Maggie’s car still wasn’t parked by her trailer. Most likely, it meant that she wasn’t home. Or maybe it had broken down and she’d hitchhiked back? Hope springs eternal, so I let myself into her trailer again. No Maggie. It was starting to smell like a shallow grave, and my unhappy nose led me to the garbage can. Fried chicken leftovers don’t keep well at ninety plus degrees. I cracked the window, threw perishables from the fridge into the garbage can, and went outside.
This wasn’t the first time she’d gone on a walkabout, though she usually let us know she’d gone. Most of the time she’d call me from a pay phone on the road, or in Vegas, or wherever, so that I could take care of her stuff till she came back. One time she’d left her dog, a non-housebroken stray that she’d picked up. I’d paid for kenneling for a week, then taken it to the pound. Maggie never asked about the dog; it was like she’d forgotten all about it. She’d always been like that.
After dumping the stinky bag outside the door, I locked the trailer up and replaced the key. I’d have to send a check to the bank. Maggie never thought of things like “pay the mortgage in advance if you’re going to leave for a while.” She’d had the place forever, and the mortgage payments were cheap enough that I could cover them for a month or two until she returned. And if something happened to her, if she didn’t come back … No, don’t think about that. She’d come back.
A muscular young man in a gold colored shirt and warm brown pants climbed the stairs. His face was golden too, bronzed like he’d been outdoors all spring. His dark hair was sunbleached, and tousled so artfully that he must have spent time and money on his careless appearance. Despite his chiseled good looks and trim waist, I didn’t find him attractive. Why not? Unless my Gay-dar was totally broken, he sure looked like a dateable man. “Susan Elizabeth Stillwater,” he said.
“Nice to see you again,” I extended my hand to shake. Maybe he’d tell me his name?
“How are you doing these days?” He had a picture-perfect smile, and it left me cold. Susie hadn’t dated this guy, that was for sure. Handsome, friendly, cold as a fish. No chemistry whatsoever.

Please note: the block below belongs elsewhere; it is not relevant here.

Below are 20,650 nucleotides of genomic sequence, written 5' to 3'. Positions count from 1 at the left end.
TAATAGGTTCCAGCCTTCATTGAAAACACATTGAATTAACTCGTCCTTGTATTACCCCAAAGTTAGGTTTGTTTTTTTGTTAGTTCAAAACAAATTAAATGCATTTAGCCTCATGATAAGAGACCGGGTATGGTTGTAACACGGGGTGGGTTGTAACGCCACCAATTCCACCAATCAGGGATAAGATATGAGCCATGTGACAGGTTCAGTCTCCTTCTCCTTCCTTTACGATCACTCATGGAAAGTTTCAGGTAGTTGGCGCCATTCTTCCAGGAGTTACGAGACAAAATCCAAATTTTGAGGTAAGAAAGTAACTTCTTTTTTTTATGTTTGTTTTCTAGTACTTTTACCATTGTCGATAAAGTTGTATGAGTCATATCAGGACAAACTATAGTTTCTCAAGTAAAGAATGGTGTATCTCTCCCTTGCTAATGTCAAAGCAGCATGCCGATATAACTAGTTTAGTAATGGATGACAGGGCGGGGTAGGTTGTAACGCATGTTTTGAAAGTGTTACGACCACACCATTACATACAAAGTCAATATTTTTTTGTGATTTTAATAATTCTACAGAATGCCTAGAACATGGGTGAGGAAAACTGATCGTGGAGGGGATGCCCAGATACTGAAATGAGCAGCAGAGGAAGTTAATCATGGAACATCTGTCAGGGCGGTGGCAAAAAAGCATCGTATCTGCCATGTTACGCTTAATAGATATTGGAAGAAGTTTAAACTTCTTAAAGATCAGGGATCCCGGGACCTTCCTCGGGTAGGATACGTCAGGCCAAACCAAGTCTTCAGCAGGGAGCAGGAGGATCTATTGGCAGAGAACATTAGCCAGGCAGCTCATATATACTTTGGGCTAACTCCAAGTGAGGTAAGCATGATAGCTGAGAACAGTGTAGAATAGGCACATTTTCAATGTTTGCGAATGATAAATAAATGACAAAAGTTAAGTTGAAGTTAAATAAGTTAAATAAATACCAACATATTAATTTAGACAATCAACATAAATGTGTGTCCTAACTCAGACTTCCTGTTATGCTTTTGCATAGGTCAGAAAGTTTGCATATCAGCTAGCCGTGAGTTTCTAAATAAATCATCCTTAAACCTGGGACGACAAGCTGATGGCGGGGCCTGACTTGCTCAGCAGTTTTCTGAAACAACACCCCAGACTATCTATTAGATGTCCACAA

“I’m fine, how are you?”
He grinned. He had straight, very white teeth. “I wondered if there’s anything you needed? Anything you wanted?”
It sounded like a come-on, but I took it as a straight line. “Do you know where my mom is?”
“I’ve been looking for her, but she’s not easy to find.” He frowned slightly, as if Maggie had gone just to cause him an inconvenience. “Do you wish for me to find her?”
“No, don’t trouble yourself. If you don’t know where she is either, I’ll find her on my own.”
The man’s face flashed pure rage, just for a split second, then it was gone. By the time the startled burst of adrenaline reached my heart, he was smiling again. He shrugged, waved goodbye, and walked away. No car. That was odd. Where did Maggie know that guy from? Where did Susie know that guy from? Mental note, ask Miles or Zoë who the tanned guy was.
Traffic was backed up on the way home, and I picked up my cell phone to call Jess. I even dialed it and let it ring a few times before remembering she wouldn’t be there. I used to call Jess every day on the way home from work. Jess wasn’t what you’d call reliable, which is why she quit or got fired from almost every job she landed, but she always took my calls or called me right back if she missed one. Jess always seemed to have a joke or a story, and she let me know how Chris was doing, since he was so quiet he’d never tell me himself.